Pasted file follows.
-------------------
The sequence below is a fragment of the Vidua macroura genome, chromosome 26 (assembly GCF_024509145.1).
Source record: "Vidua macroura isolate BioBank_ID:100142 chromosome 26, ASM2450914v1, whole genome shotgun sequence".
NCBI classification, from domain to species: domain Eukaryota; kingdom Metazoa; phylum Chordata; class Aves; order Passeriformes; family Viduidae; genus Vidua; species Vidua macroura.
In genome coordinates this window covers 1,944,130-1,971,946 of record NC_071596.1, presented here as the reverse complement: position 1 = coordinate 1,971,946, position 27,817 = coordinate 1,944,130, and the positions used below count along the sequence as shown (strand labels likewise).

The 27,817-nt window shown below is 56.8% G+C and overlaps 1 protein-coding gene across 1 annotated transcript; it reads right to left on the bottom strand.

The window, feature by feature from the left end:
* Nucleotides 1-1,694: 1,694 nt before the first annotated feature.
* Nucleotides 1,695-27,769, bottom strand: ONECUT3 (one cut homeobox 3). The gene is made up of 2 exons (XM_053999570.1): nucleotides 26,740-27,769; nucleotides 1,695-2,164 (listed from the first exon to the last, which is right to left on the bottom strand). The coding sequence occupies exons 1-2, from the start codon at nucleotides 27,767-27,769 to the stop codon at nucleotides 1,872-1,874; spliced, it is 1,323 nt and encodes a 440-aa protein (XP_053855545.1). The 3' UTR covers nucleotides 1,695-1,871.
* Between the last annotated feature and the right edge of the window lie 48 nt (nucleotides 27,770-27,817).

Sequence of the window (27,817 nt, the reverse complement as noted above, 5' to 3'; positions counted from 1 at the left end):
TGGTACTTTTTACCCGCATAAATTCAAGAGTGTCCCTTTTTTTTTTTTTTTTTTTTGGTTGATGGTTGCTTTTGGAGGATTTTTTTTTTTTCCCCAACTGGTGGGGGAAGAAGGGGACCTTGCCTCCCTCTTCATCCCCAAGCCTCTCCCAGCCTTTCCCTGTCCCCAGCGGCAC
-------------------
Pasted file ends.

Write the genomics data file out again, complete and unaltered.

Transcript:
The sequence below is a fragment of the Vidua macroura genome, chromosome 26 (assembly GCF_024509145.1).
Source record: "Vidua macroura isolate BioBank_ID:100142 chromosome 26, ASM2450914v1, whole genome shotgun sequence".
NCBI classification, from domain to species: domain Eukaryota; kingdom Metazoa; phylum Chordata; class Aves; order Passeriformes; family Viduidae; genus Vidua; species Vidua macroura.
In genome coordinates this window covers 1,944,130-1,971,946 of record NC_071596.1, presented here as the reverse complement: position 1 = coordinate 1,971,946, position 27,817 = coordinate 1,944,130, and the positions used below count along the sequence as shown (strand labels likewise).

The 27,817-nt window shown below is 56.8% G+C and overlaps 1 protein-coding gene across 1 annotated transcript; it reads right to left on the bottom strand.

The window, feature by feature from the left end:
* Nucleotides 1-1,694: 1,694 nt before the first annotated feature.
* Nucleotides 1,695-27,769, bottom strand: ONECUT3 (one cut homeobox 3). The gene is made up of 2 exons (XM_053999570.1): nucleotides 26,740-27,769; nucleotides 1,695-2,164 (listed from the first exon to the last, which is right to left on the bottom strand). The coding sequence occupies exons 1-2, from the start codon at nucleotides 27,767-27,769 to the stop codon at nucleotides 1,872-1,874; spliced, it is 1,323 nt and encodes a 440-aa protein (XP_053855545.1). The 3' UTR covers nucleotides 1,695-1,871.
* Between the last annotated feature and the right edge of the window lie 48 nt (nucleotides 27,770-27,817).

Sequence of the window (27,817 nt, the reverse complement as noted above, 5' to 3'; positions counted from 1 at the left end):
TGGTACTTTTTACCCGCATAAATTCAAGAGTGTCCCTTTTTTTTTTTTTTTTTTTTGGTTGATGGTTGCTTTTGGAGGATTTTTTTTTTTTCCCCAACTGGTGGGGGAAGAAGGGGACCTTGCCTCCCTCTTCATCCCCAAGCCTCTCCCAGCCTTTCCCTGTCCCCAGCGGCAC